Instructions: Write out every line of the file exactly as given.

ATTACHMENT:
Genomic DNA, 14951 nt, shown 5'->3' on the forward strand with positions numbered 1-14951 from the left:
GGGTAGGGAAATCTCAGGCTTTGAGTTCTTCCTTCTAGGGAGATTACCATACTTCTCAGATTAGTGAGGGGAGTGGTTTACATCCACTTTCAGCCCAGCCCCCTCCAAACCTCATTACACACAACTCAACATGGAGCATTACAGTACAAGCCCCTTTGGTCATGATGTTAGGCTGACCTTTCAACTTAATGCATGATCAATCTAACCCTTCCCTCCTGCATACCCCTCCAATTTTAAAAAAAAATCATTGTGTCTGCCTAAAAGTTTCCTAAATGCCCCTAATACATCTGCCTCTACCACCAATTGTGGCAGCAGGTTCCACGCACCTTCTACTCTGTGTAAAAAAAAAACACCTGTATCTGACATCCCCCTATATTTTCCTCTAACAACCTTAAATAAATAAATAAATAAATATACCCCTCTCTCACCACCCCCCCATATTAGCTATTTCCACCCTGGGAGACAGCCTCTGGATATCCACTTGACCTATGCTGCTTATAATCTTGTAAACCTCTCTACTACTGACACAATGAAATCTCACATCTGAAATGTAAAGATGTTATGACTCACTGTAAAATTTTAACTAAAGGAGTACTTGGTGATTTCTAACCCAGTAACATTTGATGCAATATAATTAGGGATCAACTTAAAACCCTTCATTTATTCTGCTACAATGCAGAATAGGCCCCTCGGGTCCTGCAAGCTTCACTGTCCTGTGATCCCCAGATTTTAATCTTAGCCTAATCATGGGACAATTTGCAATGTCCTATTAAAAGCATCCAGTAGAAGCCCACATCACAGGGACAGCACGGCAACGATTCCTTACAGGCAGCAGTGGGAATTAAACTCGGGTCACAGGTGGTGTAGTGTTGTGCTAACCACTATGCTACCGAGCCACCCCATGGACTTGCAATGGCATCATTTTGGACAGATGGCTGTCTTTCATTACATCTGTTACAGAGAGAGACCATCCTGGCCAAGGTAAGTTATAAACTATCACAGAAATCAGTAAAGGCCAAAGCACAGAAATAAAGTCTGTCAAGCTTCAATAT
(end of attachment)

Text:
Genomic DNA, 14951 nt, shown 5'->3' on the forward strand with positions numbered 1-14951 from the left:
GGGTAGGGAAATCTCAGGCTTTGAGTTCTTCCTTCTAGGGAGATTACCATACTTCTCAGATTAGTGAGGGGAGTGGTTTACATCCACTTTCAGCCCAGCCCCCTCCAAACCTCATTACACACAACTCAACATGGAGCATTACAGTACAAGCCCCTTTGGTCATGATGTTAGGCTGACCTTTCAACTTAATGCATGATCAATCTAACCCTTCCCTCCTGCATACCCCTCCAATTTTAAAAAAAAATCATTGTGTCTGCCTAAAAGTTTCCTAAATGCCCCTAATACATCTGCCTCTACCACCAATTGTGGCAGCAGGTTCCACGCACCTTCTACTCTGTGTAAAAAAAAAACACCTGTATCTGACATCCCCCTATATTTTCCTCTAACAACCTTAAATAAATAAATAAATAAATATACCCCTCTCTCACCACCCCCCCATATTAGCTATTTCCACCCTGGGAGACAGCCTCTGGATATCCACTTGACCTATGCTGCTTATAATCTTGTAAACCTCTCTACTACTGACACAATGAAATCTCACATCTGAAATGTAAAGATGTTATGACTCACTGTAAAATTTTAACTAAAGGAGTACTTGGTGATTTCTAACCCAGTAACATTTGATGCAATATAATTAGGGATCAACTTAAAACCCTTCATTTATTCTGCTACAATGCAGAATAGGCCCCTCGGGTCCTGCAAGCTTCACTGTCCTGTGATCCCCAGATTTTAATCTTAGCCTAATCATGGGACAATTTGCAATGTCCTATTAAAAGCATCCAGTAGAAGCCCACATCACAGGGACAGCACGGCAACGATTCCTTACAGGCAGCAGTGGGAATTAAACTCGGGTCACAGGTGGTGTAGTGTTGTGCTAACCACTATGCTACCGAGCCACCCCATGGACTTGCAATGGCATCATTTTGGACAGATGGCTGTCTTTCATTACATCTGTTACAGAGAGAGACCATCCTGGCCAAGGTAAGTTATAAACTATCACAGAAATCAGTAAAGGCCAAAGCACAGAAATAAAGTCTGTCAAGCTTCAATAT